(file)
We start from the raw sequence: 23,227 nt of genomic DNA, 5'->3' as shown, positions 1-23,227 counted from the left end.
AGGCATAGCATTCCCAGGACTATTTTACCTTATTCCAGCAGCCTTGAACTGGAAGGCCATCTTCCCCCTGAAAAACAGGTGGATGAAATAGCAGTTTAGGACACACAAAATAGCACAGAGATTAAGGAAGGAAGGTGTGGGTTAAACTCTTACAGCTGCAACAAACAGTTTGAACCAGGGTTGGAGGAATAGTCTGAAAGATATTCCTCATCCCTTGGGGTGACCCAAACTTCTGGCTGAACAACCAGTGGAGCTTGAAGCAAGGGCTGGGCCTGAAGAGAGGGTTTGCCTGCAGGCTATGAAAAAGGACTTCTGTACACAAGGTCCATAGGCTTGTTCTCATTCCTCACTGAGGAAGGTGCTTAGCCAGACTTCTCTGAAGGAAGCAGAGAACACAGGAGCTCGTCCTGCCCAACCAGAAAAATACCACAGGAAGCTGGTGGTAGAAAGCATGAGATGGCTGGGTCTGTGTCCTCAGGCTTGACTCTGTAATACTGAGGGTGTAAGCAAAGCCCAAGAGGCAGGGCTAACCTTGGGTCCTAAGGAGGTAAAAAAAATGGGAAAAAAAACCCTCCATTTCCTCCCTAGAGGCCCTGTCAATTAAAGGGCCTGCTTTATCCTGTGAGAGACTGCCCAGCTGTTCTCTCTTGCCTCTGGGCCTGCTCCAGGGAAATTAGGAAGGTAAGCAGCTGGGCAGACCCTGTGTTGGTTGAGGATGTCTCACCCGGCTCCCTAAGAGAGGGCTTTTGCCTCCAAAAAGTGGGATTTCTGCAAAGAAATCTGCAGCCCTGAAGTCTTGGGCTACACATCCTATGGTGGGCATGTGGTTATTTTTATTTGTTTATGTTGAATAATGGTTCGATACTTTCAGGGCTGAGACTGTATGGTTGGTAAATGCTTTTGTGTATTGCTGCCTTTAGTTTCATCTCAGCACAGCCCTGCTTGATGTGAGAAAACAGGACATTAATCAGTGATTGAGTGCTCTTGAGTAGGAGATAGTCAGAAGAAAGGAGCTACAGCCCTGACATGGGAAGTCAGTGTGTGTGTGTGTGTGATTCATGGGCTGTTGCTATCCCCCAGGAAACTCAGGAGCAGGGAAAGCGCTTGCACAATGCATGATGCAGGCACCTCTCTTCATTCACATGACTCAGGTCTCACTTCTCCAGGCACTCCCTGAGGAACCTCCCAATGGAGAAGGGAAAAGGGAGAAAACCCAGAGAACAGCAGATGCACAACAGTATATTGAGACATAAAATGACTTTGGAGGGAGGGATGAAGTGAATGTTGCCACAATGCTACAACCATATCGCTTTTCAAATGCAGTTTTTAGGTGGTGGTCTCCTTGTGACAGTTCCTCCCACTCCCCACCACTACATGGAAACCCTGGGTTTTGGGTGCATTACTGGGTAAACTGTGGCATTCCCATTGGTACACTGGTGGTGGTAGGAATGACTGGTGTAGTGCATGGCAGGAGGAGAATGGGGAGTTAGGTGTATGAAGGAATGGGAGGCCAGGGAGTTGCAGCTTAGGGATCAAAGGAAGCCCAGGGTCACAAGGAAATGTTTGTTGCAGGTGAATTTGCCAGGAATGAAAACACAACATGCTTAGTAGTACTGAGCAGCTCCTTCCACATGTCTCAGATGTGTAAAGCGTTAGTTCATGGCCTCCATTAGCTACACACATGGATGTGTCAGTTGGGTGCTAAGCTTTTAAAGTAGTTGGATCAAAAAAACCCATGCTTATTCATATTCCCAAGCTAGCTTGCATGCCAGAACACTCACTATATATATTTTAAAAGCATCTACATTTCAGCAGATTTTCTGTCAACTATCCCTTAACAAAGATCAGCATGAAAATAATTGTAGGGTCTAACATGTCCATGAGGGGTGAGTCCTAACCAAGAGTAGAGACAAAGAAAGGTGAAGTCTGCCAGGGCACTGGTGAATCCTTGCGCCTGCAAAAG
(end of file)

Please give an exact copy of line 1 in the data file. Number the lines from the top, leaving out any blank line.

We start from the raw sequence: 23,227 nt of genomic DNA, 5'->3' as shown, positions 1-23,227 counted from the left end.